Lavender Hydrosol

I want to talk about lavender hydrosol. I know, I know. I’ve been away for awhile. Now I just pop back up like I haven’t been gone and want to talk about hydrosol. What can I say? It’s been a busy summer. We’re now up to something over three thousand lavender plants, which is a bit over three acres.  It’s turned out to be considerably more weeding than I had banked on, so we ended up hiring some help to stay on top of it. The plants we put in last year came along wonderfully and so we had our first harvest this spring, much earlier than we planned.

First lavender bundles of the year

First lavender bundles of the year

Fixer and I harvested and bundled and discovered that I’ve made some great selections for color. Another thing that we discovered is that some varieties, while having tremendous color, have strange stems that twist when they dry and leave really funny looking bundles. So we bundled, tied and dried and then ran out of space to hang and dry the bundles. So it was time to distill.   Because we’ve grown so many angustifolia varieties, the fragrance is very light and fresh, but the oil yields are low. The fantastic discovery is the hydrosol.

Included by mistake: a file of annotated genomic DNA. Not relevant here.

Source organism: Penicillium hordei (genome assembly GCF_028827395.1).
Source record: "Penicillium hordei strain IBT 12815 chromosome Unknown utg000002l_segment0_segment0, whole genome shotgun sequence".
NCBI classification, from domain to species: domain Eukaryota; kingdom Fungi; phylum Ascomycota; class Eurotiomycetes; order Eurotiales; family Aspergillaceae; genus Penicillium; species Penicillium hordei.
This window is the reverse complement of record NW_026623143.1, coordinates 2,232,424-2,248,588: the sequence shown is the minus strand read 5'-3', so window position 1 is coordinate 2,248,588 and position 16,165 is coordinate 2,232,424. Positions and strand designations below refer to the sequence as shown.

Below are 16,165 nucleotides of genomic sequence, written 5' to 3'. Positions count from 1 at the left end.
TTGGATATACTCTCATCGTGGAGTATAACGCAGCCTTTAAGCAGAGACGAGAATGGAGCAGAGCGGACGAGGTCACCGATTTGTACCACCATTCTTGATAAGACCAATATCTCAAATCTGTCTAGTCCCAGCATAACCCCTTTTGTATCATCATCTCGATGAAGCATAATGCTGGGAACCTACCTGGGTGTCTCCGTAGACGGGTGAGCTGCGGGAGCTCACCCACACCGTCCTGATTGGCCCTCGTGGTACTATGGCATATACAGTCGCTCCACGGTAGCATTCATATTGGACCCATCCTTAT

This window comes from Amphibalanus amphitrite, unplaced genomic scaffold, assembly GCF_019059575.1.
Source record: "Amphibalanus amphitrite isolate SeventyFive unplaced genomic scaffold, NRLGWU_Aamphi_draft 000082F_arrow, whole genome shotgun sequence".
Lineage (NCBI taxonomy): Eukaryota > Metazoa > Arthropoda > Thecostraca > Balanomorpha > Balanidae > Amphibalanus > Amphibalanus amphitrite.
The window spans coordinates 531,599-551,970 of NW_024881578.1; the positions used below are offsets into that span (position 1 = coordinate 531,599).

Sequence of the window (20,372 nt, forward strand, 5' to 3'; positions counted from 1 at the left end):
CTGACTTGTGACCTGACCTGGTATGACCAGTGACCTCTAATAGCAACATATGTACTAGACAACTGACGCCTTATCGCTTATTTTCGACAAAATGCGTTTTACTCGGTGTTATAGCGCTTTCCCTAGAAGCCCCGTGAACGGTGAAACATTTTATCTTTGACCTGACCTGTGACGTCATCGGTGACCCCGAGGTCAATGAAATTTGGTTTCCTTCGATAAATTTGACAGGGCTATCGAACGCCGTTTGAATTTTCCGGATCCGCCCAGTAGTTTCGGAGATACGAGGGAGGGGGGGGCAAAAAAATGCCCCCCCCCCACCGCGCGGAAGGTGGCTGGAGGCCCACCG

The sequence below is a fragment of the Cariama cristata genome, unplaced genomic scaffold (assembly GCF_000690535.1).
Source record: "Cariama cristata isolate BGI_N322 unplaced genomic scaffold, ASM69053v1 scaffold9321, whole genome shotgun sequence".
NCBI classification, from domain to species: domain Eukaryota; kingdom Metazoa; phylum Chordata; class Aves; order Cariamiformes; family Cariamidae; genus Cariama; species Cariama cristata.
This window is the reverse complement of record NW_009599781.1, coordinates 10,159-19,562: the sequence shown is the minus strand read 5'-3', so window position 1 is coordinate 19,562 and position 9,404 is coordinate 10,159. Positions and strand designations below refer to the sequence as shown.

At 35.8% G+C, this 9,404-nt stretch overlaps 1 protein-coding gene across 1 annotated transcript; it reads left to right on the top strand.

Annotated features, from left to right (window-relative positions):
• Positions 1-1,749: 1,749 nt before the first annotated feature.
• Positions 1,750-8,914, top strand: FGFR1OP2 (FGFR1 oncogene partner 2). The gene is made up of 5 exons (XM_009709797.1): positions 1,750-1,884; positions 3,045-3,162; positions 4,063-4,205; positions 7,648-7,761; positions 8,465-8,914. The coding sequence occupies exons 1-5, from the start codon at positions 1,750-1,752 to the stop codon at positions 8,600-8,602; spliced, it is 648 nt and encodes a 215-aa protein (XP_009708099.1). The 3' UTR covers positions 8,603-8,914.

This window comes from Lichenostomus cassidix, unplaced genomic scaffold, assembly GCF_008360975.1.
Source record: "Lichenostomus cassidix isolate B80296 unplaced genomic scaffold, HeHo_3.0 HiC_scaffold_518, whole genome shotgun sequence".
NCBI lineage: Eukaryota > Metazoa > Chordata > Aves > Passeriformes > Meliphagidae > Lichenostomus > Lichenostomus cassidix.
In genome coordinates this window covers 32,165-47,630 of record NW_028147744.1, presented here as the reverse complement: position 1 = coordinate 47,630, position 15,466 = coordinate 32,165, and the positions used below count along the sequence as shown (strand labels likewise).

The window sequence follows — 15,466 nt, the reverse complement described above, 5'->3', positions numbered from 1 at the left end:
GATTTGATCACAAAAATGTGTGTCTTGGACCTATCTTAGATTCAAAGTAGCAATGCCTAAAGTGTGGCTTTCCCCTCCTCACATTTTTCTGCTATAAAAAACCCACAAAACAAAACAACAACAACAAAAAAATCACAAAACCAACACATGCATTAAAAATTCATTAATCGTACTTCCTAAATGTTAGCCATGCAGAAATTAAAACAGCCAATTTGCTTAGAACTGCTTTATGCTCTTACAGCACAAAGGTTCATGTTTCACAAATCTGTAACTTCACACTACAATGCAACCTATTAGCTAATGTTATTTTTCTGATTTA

Hydrosol is the water fraction of the distillation process. Once the oil is separated off after distillation, the fragrant remaining water fraction is the hydrosol. The fragrance comes from small micro droplets of essential oil suspended in water. And. It. Is. Fantastic.  One of the really great things about distilling your own is that even though you may only get a milliliter or two of oil in a small still, you can still get a couple of gallons of hydrosol to use for other things: linen spray, room freshener, facial toner. Some people even claim it’s useful on minor burns. I don’t know if I’d go that far, but it sure feels nice to have a little spray on the back of your neck on a hot day.

It’s October now, and we’ll be doing our last distillation this weekend from our second cut and hopefully we’ll be able to produce enough to get me through all of the lotion making I’ve got planned for this winter.

Sometime last winter, I started to expand Bucklepenny’s product offerings to include lotions and body butters. A significant portion of those kinds of products is water. Lotion at it’s most basic is a water, an oil and some kind of emulsifier. You can use distilled water for the water fraction or you can get a little more creative and use hydrosols or other skin loving goodies. Another fantastic thing about it is that it imparts a sweet, subtle lavender scent to lotions before even adding any kind of fragrance.